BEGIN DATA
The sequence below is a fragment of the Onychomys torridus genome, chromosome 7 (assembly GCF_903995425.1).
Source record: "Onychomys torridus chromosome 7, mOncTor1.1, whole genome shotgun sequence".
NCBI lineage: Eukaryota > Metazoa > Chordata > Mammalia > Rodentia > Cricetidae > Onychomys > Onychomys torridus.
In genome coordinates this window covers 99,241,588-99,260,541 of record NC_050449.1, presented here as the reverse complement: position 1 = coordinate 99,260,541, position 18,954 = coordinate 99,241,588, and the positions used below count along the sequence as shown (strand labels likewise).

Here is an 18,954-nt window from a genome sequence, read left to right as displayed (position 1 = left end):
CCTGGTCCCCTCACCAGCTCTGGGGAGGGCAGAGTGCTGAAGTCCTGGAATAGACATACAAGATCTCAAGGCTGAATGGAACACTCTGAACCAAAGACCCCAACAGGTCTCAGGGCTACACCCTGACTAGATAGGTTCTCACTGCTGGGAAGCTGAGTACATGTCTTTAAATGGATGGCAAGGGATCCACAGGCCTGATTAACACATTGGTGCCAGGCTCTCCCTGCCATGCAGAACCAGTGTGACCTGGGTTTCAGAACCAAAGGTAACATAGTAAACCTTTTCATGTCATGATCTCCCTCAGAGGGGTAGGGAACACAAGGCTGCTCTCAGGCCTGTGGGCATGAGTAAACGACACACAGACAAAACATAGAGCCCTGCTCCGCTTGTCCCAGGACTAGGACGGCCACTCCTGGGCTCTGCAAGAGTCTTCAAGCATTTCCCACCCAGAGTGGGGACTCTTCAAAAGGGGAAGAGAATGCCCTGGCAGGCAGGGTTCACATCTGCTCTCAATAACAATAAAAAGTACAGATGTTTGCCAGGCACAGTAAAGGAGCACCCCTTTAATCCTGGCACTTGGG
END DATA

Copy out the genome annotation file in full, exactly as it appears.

The sequence below is a fragment of the Onychomys torridus genome, chromosome 7 (assembly GCF_903995425.1).
Source record: "Onychomys torridus chromosome 7, mOncTor1.1, whole genome shotgun sequence".
NCBI lineage: Eukaryota > Metazoa > Chordata > Mammalia > Rodentia > Cricetidae > Onychomys > Onychomys torridus.
In genome coordinates this window covers 99,241,588-99,260,541 of record NC_050449.1, presented here as the reverse complement: position 1 = coordinate 99,260,541, position 18,954 = coordinate 99,241,588, and the positions used below count along the sequence as shown (strand labels likewise).

Here is an 18,954-nt window from a genome sequence, read left to right as displayed (position 1 = left end):
CCTGGTCCCCTCACCAGCTCTGGGGAGGGCAGAGTGCTGAAGTCCTGGAATAGACATACAAGATCTCAAGGCTGAATGGAACACTCTGAACCAAAGACCCCAACAGGTCTCAGGGCTACACCCTGACTAGATAGGTTCTCACTGCTGGGAAGCTGAGTACATGTCTTTAAATGGATGGCAAGGGATCCACAGGCCTGATTAACACATTGGTGCCAGGCTCTCCCTGCCATGCAGAACCAGTGTGACCTGGGTTTCAGAACCAAAGGTAACATAGTAAACCTTTTCATGTCATGATCTCCCTCAGAGGGGTAGGGAACACAAGGCTGCTCTCAGGCCTGTGGGCATGAGTAAACGACACACAGACAAAACATAGAGCCCTGCTCCGCTTGTCCCAGGACTAGGACGGCCACTCCTGGGCTCTGCAAGAGTCTTCAAGCATTTCCCACCCAGAGTGGGGACTCTTCAAAAGGGGAAGAGAATGCCCTGGCAGGCAGGGTTCACATCTGCTCTCAATAACAATAAAAAGTACAGATGTTTGCCAGGCACAGTAAAGGAGCACCCCTTTAATCCTGGCACTTGGG